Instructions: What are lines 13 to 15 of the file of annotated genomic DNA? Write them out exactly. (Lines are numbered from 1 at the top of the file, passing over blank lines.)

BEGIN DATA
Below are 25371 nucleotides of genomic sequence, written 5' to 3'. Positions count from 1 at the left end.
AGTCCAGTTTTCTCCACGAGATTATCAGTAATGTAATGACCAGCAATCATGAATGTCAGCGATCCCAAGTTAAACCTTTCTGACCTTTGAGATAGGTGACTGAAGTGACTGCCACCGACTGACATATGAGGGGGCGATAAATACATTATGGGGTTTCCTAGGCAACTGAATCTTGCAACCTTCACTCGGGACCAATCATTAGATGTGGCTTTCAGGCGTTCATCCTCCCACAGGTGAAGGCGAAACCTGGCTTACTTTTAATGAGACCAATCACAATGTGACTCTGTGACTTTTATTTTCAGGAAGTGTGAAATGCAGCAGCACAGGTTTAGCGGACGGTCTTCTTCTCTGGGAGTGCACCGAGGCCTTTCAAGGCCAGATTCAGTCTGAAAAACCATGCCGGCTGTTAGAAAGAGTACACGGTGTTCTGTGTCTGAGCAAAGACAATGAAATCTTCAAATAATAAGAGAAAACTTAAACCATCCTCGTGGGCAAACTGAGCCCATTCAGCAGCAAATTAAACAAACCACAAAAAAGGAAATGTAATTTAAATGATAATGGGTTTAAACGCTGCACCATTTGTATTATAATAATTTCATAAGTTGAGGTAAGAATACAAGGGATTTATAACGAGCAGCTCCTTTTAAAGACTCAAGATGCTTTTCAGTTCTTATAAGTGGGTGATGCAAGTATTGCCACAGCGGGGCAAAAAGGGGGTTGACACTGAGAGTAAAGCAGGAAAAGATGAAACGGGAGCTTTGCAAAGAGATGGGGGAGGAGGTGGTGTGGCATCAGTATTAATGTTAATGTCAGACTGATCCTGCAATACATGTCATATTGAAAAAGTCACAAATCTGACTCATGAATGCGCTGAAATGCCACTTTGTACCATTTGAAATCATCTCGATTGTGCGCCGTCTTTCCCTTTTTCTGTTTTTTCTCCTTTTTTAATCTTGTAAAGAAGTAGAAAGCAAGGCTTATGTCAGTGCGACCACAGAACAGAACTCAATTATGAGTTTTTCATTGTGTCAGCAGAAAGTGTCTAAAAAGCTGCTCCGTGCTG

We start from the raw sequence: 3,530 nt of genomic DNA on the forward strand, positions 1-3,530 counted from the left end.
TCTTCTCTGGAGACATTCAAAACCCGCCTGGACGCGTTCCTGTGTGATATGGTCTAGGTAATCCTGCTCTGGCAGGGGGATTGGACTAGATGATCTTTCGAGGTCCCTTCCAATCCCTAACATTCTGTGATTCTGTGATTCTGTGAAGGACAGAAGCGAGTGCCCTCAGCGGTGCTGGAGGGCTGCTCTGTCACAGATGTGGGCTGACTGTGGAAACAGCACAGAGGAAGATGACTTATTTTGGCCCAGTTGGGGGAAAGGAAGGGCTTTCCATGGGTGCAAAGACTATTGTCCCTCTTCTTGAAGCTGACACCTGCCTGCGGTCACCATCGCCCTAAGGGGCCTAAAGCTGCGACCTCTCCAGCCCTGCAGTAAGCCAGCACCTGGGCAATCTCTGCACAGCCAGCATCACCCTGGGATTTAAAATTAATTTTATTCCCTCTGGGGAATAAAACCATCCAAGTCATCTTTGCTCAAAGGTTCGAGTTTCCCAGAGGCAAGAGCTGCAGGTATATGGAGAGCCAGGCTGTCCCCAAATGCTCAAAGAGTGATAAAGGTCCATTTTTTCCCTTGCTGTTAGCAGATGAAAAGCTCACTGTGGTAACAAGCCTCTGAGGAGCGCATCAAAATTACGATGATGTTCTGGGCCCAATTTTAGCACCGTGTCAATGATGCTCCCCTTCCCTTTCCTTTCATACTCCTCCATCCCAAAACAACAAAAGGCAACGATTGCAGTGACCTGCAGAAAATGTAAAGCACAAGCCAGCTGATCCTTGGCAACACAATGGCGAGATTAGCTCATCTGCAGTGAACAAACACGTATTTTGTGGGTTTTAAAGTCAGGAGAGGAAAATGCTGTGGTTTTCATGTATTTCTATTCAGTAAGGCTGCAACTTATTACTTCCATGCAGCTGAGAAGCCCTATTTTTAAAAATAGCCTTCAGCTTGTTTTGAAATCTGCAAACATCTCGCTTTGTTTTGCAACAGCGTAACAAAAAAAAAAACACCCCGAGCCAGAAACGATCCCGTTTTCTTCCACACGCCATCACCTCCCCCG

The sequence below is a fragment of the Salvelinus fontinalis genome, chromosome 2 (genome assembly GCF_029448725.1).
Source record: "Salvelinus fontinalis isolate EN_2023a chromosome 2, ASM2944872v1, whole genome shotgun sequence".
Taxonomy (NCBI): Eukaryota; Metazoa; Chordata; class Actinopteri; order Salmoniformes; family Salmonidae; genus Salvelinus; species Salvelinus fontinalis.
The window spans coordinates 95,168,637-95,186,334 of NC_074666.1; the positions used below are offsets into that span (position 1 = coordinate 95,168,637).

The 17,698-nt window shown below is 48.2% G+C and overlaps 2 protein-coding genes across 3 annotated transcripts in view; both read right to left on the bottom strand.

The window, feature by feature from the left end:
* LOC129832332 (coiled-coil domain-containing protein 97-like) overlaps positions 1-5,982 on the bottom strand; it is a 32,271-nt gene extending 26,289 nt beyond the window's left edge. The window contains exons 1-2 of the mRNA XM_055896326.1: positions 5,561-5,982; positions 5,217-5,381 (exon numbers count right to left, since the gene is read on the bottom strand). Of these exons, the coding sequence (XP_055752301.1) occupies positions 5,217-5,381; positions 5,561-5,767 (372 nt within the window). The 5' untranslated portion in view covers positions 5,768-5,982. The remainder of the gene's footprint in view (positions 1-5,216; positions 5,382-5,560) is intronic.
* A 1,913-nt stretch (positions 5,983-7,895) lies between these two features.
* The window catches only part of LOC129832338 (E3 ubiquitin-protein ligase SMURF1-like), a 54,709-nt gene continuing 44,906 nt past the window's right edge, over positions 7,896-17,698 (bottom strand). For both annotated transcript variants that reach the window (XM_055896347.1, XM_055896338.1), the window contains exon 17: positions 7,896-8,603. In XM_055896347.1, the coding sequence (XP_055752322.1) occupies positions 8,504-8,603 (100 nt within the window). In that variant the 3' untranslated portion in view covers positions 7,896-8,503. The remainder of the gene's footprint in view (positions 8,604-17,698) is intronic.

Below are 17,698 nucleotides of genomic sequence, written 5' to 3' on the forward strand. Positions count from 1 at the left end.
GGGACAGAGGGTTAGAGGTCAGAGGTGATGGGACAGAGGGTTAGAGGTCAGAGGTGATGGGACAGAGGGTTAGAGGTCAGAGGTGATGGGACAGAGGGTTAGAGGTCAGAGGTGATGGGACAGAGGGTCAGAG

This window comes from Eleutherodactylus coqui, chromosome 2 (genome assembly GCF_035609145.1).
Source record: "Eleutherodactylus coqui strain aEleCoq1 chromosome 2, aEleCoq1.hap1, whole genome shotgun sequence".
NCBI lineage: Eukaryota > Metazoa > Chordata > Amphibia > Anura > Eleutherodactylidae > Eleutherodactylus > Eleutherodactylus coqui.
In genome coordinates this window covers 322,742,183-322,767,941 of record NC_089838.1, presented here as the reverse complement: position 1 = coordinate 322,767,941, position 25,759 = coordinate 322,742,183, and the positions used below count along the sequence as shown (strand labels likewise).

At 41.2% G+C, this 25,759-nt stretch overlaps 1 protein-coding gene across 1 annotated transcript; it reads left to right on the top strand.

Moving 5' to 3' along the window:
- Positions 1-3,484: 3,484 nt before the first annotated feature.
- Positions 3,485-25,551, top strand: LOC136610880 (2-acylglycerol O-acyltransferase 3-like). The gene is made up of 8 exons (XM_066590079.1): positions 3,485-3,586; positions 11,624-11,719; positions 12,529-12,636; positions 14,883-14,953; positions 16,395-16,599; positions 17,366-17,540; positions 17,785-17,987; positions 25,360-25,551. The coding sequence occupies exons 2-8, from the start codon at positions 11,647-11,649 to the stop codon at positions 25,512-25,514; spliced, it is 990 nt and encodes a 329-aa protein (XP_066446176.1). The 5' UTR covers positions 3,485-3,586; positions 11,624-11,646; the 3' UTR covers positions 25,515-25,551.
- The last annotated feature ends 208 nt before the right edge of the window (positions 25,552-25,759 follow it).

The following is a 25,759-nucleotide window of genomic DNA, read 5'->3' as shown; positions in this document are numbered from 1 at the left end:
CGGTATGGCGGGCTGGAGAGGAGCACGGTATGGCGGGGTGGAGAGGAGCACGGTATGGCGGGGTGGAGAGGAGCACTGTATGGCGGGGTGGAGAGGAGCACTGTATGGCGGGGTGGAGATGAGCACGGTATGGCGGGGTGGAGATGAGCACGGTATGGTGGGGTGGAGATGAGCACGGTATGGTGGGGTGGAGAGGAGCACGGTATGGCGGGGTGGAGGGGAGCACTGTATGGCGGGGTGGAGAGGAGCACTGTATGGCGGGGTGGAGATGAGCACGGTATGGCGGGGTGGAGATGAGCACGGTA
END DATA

* The window catches only part of LOC129832338 (E3 ubiquitin-protein ligase SMURF1-like), a 54,709-nt gene continuing 44,906 nt past the window's right edge, over positions 7,896-17,698 (bottom strand). For both annotated transcript variants that reach the window (XM_055896347.1, XM_055896338.1), the window contains exon 17: positions 7,896-8,603. In XM_055896347.1, the coding sequence (XP_055752322.1) occupies positions 8,504-8,603 (100 nt within the window). In that variant the 3' untranslated portion in view covers positions 7,896-8,503. The remainder of the gene's footprint in view (positions 8,604-17,698) is intronic.

Below are 17,698 nucleotides of genomic sequence, written 5' to 3' on the forward strand. Positions count from 1 at the left end.
GGGACAGAGGGTTAGAGGTCAGAGGTGATGGGACAGAGGGTTAGAGGTCAGAGGTGATGGGACAGAGGGTTAGAGGTCAGAGGTGATGGGACAGAGGGTTAGAGGTCAGAGGTGATGGGACAGAGGGTCAGAG